Words by Joe Reyes:
San Antonio is pretty far south of the big music scenes – we’re kind of isolated down here. If you’re in one of those positions, you can be more original – you don’t have a bunch of people trying to pull you one way or another. You’re sort of left to incubate down here and I think that’s absolutely part of the sound that is San Antonio rock n’ roll. Then there’s something about how people play with the beat here. Doug Sahm was a big proponent of this, I’ve heard it in New Orleans and along the gulf coast – they kind of play behind the beat: it absolutely has a sort of pocket for the groove that I can feel, it’s palpable when I play with guys from San Antonio.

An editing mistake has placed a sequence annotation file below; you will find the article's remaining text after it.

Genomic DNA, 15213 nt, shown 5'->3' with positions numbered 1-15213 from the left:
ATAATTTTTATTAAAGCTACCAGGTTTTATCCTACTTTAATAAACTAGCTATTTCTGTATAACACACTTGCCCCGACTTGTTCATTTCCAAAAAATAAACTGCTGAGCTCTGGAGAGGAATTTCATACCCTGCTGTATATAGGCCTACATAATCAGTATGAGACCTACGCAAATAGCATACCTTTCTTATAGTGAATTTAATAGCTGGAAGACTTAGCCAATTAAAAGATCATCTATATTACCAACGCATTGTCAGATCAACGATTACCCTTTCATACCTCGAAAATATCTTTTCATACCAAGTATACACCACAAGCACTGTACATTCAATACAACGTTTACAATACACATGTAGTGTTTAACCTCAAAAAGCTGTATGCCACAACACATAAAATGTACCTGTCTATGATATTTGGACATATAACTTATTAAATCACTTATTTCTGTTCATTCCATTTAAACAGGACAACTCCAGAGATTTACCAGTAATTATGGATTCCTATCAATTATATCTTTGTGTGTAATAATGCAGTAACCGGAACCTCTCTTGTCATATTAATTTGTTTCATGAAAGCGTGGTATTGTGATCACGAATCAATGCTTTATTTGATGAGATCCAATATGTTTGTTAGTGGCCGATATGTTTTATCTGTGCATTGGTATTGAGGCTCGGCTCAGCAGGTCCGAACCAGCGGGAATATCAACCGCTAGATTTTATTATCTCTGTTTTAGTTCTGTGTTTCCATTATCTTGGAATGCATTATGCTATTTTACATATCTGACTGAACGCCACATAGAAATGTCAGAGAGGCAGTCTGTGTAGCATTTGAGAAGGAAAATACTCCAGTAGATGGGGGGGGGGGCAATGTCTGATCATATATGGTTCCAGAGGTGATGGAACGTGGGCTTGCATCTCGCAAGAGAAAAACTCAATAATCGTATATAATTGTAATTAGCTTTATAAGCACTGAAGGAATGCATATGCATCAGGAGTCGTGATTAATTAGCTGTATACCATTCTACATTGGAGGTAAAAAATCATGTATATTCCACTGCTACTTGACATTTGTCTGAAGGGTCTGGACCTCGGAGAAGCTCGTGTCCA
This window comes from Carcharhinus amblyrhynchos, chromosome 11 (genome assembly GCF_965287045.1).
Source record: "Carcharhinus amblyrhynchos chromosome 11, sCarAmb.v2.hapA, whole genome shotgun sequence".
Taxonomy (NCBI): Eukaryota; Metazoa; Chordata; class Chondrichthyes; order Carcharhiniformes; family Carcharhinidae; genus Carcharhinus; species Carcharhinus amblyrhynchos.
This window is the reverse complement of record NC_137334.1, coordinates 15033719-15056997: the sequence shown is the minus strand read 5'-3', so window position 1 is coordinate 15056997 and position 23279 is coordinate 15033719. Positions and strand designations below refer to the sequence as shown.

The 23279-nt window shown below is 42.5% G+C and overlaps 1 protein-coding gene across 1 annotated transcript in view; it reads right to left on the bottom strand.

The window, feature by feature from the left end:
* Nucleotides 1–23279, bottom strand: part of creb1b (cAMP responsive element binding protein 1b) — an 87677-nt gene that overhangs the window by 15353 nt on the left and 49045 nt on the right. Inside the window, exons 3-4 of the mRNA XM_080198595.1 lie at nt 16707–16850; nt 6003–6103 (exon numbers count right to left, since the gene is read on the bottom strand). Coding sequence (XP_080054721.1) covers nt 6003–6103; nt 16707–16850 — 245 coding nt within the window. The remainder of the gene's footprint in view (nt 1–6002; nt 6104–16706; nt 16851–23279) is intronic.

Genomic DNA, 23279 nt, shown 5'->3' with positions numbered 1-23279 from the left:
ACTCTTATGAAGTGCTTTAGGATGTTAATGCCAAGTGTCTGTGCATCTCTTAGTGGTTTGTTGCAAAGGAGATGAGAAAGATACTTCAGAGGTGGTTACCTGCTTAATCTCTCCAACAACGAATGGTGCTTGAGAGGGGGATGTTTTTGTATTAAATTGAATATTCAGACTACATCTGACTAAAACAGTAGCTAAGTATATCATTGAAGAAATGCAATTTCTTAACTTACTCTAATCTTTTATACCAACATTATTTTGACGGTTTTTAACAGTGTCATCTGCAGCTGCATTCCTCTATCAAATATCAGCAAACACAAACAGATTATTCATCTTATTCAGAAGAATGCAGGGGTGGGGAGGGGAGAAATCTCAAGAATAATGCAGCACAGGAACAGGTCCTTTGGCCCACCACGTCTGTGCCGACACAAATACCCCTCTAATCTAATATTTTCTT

When I play with guys from the west coast or the Midwest, they tend to stay on top of the beat like the Ramones did (demonstrates) on top of the beat, real insistent, pushing it. I get that, it’s a certain kind of energy. But down here in San Antonio, I want to say that people kind of lay back a little bit behind, and it makes it groove. That whole kind of groove mentality that Doug Sahm sort of represents, I think that’s a huge part of how people play around here.
Gustavo García-Siller, The Archbishop of San Antonio
Henry Cisneros, Former Mayor
Davíd Zamora Casas, Artist
Michael Mehl, Photographer
Ricardo Romo, UTSA President and Photographer
Diego Bernal, City Councilman, DJ, Lawyer
Lori Houston, Center City Development Office Director
Naomi Shihab Nye, Poet